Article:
Image: CafeCredit (2016) ‘Credit Check’ (creative commons)
Four years ago, China announced that in 2020, a Social Credit System (SCS) would become mandatory for all 1.4 billion of its citizens. Similar to a Black Mirror episode ‘Nosedive’ showing a dystopian society, this proposed system rates individuals on factors such as their credit history, personal characteristics, behaviours and preferences. Whilst the ethical dilemma rages on about if the Chinese government should put the system into practice, few have considered the implications for sustainability; the SCS could curve overconsumption in China through redefining what are ‘correct’ purchasing patterns.
One company currently trialling a SCS is Sesame Credit. Measured behaviour often relate to purchases, with Li Yingyun, Sesame Credit’s technology director infamously being quoted in 2015 saying “someone who plays video games for 10 hours a day, for example, would be considered an idle person…”. Therefore, the full implementation of the SCS has the potential to directly influence customer behaviour and patterns; the choice of brands will represent something about their personality. Brands will become even more symbolic and a part of citizens’ desire for social belonging, a likely trend being that customers will change their purchasing behaviour depending on what products connote a higher score.
With the growing middle class in China, more people have choice over their consumption. Some would argue that this is a positive for sustainability; it tends to be people in poverty who have to consume whatever they can get their hands on, sustainably or not. However, with the growing importance of status and class in China, citizens may start over consuming; the desire for luxury, rare and excessive purchases could increase.
This presents a vital opportunity for China to redefine what it means to be affluent; if sustainable products were classified as ‘good’ in the SCS, by that they give citizens more points, they would become more popular and the value of sustainability would shift in the minds of Chinese consumers. This idea could be taken further, with sustainable acts such as recycling or using public transport instead of cars leading to a higher score. The opportunities that arise from the SCS could reach far and wide for a country which is the world’s largest consumer of natural resources.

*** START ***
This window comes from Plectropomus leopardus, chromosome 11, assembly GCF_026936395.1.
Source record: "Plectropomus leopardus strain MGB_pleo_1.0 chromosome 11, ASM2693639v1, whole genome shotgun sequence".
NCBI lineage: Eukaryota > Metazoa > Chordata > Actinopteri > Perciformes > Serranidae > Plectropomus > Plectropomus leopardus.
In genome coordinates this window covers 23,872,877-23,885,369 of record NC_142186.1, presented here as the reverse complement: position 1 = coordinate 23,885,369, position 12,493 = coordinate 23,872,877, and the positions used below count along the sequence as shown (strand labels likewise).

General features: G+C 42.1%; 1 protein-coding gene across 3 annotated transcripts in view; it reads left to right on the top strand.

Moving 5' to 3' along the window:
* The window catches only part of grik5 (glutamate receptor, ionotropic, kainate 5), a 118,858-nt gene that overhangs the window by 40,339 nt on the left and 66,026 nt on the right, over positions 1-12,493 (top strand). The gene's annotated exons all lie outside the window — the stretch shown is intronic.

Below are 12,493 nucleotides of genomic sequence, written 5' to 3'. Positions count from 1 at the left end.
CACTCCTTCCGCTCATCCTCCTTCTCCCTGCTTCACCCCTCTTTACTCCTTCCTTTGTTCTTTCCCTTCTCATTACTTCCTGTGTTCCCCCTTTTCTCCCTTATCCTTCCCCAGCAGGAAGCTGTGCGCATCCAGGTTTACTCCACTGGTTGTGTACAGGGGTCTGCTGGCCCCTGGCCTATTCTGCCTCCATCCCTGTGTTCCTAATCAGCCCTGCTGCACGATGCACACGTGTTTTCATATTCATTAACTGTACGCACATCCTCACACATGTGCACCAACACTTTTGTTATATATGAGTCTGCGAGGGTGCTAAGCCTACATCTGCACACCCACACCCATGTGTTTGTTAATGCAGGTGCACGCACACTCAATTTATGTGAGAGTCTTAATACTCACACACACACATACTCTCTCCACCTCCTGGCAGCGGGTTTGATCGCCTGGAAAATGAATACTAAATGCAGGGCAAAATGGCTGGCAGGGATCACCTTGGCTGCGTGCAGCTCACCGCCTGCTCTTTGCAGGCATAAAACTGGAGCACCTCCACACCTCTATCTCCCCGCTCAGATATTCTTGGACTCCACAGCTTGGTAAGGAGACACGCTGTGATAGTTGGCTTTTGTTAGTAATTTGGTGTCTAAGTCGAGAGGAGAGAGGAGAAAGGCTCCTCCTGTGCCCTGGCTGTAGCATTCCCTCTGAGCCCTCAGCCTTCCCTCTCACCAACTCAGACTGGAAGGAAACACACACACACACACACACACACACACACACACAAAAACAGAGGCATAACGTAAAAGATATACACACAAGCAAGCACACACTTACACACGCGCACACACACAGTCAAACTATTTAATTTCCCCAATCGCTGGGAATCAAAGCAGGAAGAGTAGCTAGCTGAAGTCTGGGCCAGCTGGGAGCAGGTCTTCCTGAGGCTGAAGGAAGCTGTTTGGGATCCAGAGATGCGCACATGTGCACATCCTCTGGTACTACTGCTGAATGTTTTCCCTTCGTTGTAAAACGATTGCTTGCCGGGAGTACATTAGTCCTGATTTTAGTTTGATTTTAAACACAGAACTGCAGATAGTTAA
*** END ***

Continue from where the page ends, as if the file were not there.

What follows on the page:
Ethical arguments do rise from this proposed sustainability solution; many see the SCS as a mass manipulative tool to give the Chinese government even more control. Chinese citizens already face strict living controls and if a sustainable way of life was pushed down their throats, would they come to resent it? Furthermore, if the SCS was to be beneficial by promoting sustainable lifestyles, it is under the assumption that the Chinese government would want to promote sustainability.
All in all, controlling Chinese citizens’ consumption through the SCS is an ethical minefield. On one hand, it would be better for the planet and give consumers the incentive to buy sustainable products. There is no planet B, so once our natural resources are depleted we can’t go back and fix our mistakes. Yet how can anyone have a say in another person’s consumption; we are all polluting the earth so why should Chinese consumers have to change their patterns so drastically.
By Millie Bland
Tajfel, H. (1971) ‘Social categorization and intergroup behaviour’ European Journal of Psychology 1(2) pp.149-178